“If anyone buys my book, maybe some young punk will talk trash about me in a few years, and then I’ll know I’ve done something important enough to be criticized too.” ~ Mark Driscoll
Recently, I decided I would review Mark Driscoll’s book Confessions of a Reformission Rev. It is Driscoll’s second book, published by Zondervan press in 2006. As many of you know, Driscoll is the primary founder of the now-defunct Mars Hill megachurch in Seattle, WA–a church that fell to several scandals and allegations of spiritual abuse due to Driscoll’s actions.
Some may wonder why I would choose to review a book that is 10 years old and authored by a fallen pastor. There are a few reasons:
– A Seattle news outlet reported in December that Driscoll is starting a new church called The Trinity Church in Phoenix, Arizona–less than one year after the closure of Mars Hill.
– Despite the implosion of Driscoll’s church in Seattle, many people are still buying his books and listening to his sermon podcasts.
– Driscoll’s Confessions was written as a manual for other pastors and church planters. It tells how he planted Mars Hill and grew it to 14,000 members. It gives vital insights into his methods, qualifications, and vision for ministry.
Driscoll planted Mars Hill in 1996, so Confessions is his look back at his efforts and missteps over 10 years of ministry. While Driscoll briefly summarizes his particular theology (i.e., conservative, Calvinistic, Reformed, and Complementarian), it is not a theology book. Hence, I won’t be tackling those particular subjects…this time.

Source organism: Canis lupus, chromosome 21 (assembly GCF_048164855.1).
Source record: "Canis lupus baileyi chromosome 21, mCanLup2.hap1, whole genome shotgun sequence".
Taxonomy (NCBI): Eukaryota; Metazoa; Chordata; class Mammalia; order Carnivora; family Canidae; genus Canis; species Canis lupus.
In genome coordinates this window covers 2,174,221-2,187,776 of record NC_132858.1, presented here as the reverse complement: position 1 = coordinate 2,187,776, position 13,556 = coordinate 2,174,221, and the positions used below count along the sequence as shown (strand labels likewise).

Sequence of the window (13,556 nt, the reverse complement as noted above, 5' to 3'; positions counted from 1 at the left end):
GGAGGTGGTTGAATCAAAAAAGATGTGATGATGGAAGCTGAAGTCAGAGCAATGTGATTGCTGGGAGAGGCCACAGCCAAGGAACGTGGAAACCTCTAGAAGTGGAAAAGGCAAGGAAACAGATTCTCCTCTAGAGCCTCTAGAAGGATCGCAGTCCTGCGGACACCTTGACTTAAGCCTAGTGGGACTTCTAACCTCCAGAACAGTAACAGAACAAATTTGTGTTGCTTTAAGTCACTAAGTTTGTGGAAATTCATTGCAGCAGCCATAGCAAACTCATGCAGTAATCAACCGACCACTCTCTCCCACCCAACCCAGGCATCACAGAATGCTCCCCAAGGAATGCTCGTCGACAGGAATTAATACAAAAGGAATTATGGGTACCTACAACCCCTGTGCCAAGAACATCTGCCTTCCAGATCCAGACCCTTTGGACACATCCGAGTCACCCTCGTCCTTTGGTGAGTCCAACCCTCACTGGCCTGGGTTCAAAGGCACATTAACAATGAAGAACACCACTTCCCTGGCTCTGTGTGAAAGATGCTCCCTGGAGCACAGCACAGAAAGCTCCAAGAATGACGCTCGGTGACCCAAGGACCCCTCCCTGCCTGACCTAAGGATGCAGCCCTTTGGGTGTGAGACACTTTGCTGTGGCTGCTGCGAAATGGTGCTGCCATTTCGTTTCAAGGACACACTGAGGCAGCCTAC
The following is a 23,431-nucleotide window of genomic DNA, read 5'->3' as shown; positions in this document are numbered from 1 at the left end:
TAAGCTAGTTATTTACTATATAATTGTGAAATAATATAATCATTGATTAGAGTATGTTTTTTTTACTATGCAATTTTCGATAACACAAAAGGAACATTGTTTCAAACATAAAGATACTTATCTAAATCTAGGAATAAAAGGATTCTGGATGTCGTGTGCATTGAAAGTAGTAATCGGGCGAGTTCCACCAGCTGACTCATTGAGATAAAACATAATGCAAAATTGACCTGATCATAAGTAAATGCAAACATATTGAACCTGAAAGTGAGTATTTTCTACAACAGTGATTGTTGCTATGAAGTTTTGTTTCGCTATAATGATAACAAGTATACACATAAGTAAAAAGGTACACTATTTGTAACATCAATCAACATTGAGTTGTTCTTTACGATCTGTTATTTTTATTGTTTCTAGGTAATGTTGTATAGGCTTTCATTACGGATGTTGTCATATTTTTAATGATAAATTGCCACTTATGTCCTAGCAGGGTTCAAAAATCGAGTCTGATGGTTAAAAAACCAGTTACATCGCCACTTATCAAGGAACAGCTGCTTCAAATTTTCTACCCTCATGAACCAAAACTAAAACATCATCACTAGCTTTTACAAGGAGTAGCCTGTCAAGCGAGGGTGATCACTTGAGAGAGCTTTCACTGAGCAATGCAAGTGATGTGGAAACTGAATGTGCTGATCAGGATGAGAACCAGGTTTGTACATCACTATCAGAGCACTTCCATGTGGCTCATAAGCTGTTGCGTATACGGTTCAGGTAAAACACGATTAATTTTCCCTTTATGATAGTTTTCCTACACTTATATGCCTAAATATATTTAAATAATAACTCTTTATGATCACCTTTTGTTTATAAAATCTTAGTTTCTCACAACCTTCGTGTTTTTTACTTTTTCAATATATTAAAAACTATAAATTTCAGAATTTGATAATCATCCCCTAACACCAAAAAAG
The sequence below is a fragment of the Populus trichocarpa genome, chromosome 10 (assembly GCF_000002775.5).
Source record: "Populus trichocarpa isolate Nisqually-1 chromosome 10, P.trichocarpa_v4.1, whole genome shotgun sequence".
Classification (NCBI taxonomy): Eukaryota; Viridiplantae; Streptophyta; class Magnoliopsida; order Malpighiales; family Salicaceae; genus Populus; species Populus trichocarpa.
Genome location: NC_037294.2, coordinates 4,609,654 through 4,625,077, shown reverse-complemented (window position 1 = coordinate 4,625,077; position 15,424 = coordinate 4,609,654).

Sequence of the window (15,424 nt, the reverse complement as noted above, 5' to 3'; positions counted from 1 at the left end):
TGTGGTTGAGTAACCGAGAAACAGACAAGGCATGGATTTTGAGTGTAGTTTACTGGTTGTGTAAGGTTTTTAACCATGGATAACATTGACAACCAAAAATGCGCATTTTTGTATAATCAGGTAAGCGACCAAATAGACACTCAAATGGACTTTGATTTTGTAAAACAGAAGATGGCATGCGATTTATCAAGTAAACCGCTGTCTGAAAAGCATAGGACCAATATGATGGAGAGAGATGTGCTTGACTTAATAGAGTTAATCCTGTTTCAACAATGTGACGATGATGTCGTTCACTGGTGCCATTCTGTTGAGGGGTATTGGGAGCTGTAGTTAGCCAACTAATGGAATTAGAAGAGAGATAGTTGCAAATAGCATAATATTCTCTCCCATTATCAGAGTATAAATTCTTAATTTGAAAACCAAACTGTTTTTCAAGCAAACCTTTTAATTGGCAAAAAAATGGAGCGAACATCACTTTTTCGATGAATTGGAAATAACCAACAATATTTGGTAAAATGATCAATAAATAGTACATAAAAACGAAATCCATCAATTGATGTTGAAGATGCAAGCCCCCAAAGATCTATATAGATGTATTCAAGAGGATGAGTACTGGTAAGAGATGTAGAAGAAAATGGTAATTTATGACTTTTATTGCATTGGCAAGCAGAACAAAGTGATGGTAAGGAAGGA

But what it does provide for review is far more interesting. It is, in brief, the story of how a charismatic young man who met virtually none of the biblical qualifications for pastoral ministry planted a multi-facility church in one of the nation’s most liberal cities and became an evangelical guru on church planting. It is the story of a man so obsessed with his “mission” that he was willing to sacrifice his family, health, friends, supporters, and integrity to make it a reality.
It is the story of the Evangelical Industrial Complex at work.
Instead of doing a chapter-by-chapter review, I’m going to approach this review thematically. Each post will cover a different aspect: Driscoll’s qualifications, theory of ministry, attitude, methods, view of women and masculinity, and so on.
The book has led me on a series of shocking rabbit trails that have had me digging deeper into the story. So on occasion, I will be pulling in some additional research I’ve been doing in the background.
What I appreciate about this book is that it allows one to evaluate Driscoll by what he says about himself. There are some who might be critical of this review, who might accuse me of slander or attempting to portray Driscoll in a certain way. But Driscoll has portrayed himself in a certain way, in this book and elsewhere, and that is what is being evaluated.